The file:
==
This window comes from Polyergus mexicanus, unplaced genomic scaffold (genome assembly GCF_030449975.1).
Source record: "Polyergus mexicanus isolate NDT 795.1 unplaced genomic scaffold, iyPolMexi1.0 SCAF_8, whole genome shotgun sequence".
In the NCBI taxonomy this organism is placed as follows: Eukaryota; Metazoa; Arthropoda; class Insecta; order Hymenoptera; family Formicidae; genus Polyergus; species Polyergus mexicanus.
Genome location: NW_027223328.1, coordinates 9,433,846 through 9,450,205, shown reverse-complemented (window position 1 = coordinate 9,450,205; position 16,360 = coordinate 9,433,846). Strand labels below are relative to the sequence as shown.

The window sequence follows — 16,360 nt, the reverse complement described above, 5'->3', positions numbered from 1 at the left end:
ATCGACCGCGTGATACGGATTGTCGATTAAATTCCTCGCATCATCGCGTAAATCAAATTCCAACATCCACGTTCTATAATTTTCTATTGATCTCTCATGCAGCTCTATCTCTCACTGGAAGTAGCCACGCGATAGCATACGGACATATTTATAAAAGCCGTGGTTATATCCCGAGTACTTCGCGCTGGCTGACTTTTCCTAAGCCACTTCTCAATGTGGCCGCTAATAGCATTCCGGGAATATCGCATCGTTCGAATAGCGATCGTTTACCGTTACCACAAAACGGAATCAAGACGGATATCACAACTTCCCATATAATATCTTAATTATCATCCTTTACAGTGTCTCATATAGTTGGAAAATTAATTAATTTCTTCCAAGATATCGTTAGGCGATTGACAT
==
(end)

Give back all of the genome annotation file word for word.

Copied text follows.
This window comes from Polyergus mexicanus, unplaced genomic scaffold (genome assembly GCF_030449975.1).
Source record: "Polyergus mexicanus isolate NDT 795.1 unplaced genomic scaffold, iyPolMexi1.0 SCAF_8, whole genome shotgun sequence".
In the NCBI taxonomy this organism is placed as follows: Eukaryota; Metazoa; Arthropoda; class Insecta; order Hymenoptera; family Formicidae; genus Polyergus; species Polyergus mexicanus.
Genome location: NW_027223328.1, coordinates 9,433,846 through 9,450,205, shown reverse-complemented (window position 1 = coordinate 9,450,205; position 16,360 = coordinate 9,433,846). Strand labels below are relative to the sequence as shown.

The window sequence follows — 16,360 nt, the reverse complement described above, 5'->3', positions numbered from 1 at the left end:
ATCGACCGCGTGATACGGATTGTCGATTAAATTCCTCGCATCATCGCGTAAATCAAATTCCAACATCCACGTTCTATAATTTTCTATTGATCTCTCATGCAGCTCTATCTCTCACTGGAAGTAGCCACGCGATAGCATACGGACATATTTATAAAAGCCGTGGTTATATCCCGAGTACTTCGCGCTGGCTGACTTTTCCTAAGCCACTTCTCAATGTGGCCGCTAATAGCATTCCGGGAATATCGCATCGTTCGAATAGCGATCGTTTACCGTTACCACAAAACGGAATCAAGACGGATATCACAACTTCCCATATAATATCTTAATTATCATCCTTTACAGTGTCTCATATAGTTGGAAAATTAATTAATTTCTTCCAAGATATCGTTAGGCGATTGACAT